The train from Goa was three hours late. We waited in the dark on the platform at Madgaon station, chatting to locals and other travellers and drinking chai. It was lovely and three hours flew by. The train turned up at 10pm and there was a mad rush to get on. I guess it doesn’t stop long when it’s running late. We fought our way to our bunks, and then came the usual hassle of making beds and stowing luggage when the trains inhabitants are already in bed and have taken up all the room for their own luggage. We had booked a 3AC carriage, the top beds of the three tier bunks, with one bed in the corridor. Sam slept in the corridor, which was just at the end of mine and Dez’s feet, but we still didn’t get much sleep. We needn’t have worried. Sam slept like a log as usual and whenever his sheet fell off, someone passing would put it back on him. We love train travel and the twelve hour journey was relaxing. The boys read or listened to audiobooks. We took the chai sellers up on their offers of “chai – garam – chai”. We bought snacks from platforms whenever we stopped. Vadas, idlis, and spicy sambar. And before we knew it, we were in Kerala.
Fort Kochi (or Fort Cochin) is a funny little place set on a peninsula, next to a massive modern city with a huge Navy base. It has been a port since 1341, when a flood carved out its harbour and opened it up to spice merchants. It was ruled by the Portuguese, the Dutch and the British, before India took it back in 1947, and there are many, many different religions here, including Hindus, Christians, Muslims, Jains, Jews, and Sikhs. It is busy with locals going about their business. The bus terminal sprawls across a street. Queues of motorbikes wait impatiently for the tiny ferry to the nearby Vypeen island, and then pile on before it has even docked. Fish sellers sit behind wooden roadside stalls. School children play football in the numerous parks and open spaces. Massive, sprawling three hundred year old trees, apparently planted by the Portuguese, line the roads. There are churches, synagogues and mosques. Spice shops fill the air with fantastic scents. But it’s not busy really. Most of the streets are empty other than the odd tul-tuk driver chatting to his tuk-tuk driver friends.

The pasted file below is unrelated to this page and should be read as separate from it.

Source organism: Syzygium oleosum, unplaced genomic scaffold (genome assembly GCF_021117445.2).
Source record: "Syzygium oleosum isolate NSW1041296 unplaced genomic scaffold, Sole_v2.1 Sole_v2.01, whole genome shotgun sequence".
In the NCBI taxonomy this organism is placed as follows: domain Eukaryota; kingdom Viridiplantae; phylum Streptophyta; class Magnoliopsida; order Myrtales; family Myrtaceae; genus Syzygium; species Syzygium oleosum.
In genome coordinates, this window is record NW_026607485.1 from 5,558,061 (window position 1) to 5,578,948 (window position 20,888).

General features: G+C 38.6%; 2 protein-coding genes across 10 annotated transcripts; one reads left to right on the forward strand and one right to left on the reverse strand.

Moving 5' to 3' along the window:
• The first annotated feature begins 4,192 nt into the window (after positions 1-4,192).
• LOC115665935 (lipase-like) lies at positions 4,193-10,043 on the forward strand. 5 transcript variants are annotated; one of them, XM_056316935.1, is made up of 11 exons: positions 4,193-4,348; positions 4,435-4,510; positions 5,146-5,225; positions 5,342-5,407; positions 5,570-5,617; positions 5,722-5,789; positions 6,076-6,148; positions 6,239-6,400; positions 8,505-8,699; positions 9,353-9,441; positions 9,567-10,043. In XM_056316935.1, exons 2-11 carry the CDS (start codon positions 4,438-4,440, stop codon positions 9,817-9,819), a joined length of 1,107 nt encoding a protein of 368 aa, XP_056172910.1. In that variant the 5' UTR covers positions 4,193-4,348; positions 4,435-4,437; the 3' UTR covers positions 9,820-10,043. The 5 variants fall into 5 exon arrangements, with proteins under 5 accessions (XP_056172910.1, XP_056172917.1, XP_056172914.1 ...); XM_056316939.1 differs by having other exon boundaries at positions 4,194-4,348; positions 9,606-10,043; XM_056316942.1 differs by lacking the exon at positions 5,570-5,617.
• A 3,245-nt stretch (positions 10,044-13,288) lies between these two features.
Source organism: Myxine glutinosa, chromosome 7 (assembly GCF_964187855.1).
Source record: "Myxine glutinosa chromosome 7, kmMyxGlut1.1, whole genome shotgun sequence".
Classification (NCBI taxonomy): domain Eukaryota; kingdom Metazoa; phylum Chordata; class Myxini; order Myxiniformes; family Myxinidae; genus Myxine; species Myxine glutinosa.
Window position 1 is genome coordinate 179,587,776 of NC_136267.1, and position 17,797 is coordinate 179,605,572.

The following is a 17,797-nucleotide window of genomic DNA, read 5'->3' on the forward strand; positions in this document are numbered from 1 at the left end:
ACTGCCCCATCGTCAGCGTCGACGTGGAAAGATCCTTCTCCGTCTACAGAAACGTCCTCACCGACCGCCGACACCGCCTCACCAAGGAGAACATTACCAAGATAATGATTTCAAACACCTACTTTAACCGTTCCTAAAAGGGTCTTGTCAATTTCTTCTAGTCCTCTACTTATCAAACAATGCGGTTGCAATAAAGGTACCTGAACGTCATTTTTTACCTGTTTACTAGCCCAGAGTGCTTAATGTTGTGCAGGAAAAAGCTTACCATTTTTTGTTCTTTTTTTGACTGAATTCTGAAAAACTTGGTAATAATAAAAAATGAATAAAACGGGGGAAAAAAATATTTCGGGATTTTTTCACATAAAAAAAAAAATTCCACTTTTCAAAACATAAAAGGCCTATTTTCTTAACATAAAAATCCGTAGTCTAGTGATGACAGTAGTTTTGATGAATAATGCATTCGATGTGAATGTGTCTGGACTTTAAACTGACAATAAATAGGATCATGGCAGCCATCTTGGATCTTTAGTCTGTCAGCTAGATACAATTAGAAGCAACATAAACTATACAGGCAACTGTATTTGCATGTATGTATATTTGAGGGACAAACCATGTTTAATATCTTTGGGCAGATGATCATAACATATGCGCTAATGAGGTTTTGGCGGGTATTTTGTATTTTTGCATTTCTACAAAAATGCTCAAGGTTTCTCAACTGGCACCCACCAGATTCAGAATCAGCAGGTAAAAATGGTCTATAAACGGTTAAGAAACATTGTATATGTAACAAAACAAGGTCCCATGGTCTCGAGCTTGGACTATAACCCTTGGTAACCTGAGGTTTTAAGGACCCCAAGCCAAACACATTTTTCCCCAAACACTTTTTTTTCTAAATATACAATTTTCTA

We spent two days here. I’m not sure there is much to keep anyone here for much longer than that. We wandered round the town on the first day, looking at old churches and the famous cantilevered Chinese fishing nets, but it was really hot and humid and we all struggled with the heat. There are few restaurants so we used the guide book to find food. Dal Roti is a curry house run by a chatty local chap. Excellent food and excellent service, and we all ate for less than £8. The Teapot is a cafe, decorated with teapots and tea chests and tea memorabilia. Excellent tea, fantastic cake and a lovely Indian breakfast. On the second day we took a tuk-tuk driver up on his offer of free air-conditioning while showing us around the sights of the town. We have used tuk-tuks before to cool the boys down. It was a fiver well spent. Several hours later we were drinking more tea at the Teapot having seen all the major sights.
The highlight of our visit was probably Leelu’s cooking course. Dez and I had done a cooking course in Thailand in the past and it was fab. I still use the recipes at home. But this wasn’t so much a course as a demonstration, with the lovely Leelu sitting us down in her kitchen with a piece of paper and a pencil each and showing us how to cook several curries. The only hands-on part was the chapati cooking and the boys were amazing at this. No more pre-packaged naan breads at home for us! Very entertaining evening though, with some lovely people and amazing food. We would definitely recommend it, despite not being quite what we had expected, and we’ll try more cooking classes with the boys in future I think.
What surprised us most about Kochi was the lack of hassle, compared to the northern towns and cities in India. The local people went about their business without giving us a second glance. Weird! I tested this by wandering down a street with my camera around my neck and a guide book open in my hands. I would never do this in Northern India. If we needed to check something in a guide book, we would hide away down a side street. I had taken to using my phone as a camera in cities because it’s less conspicuous than my big camera. But nobody stopped here. Tuk-tuk drivers appeared to charge us local rates. Shop keepers didn’t shout at us. Lovely. But weird. Perhaps all of southern india is like this? Dunno yet! So, Fort Kochi, a bit weird but worth a visit.
Off on a local bus for local people to the hill station of Munnar next. Looking forward to slightly cooler temperatures…..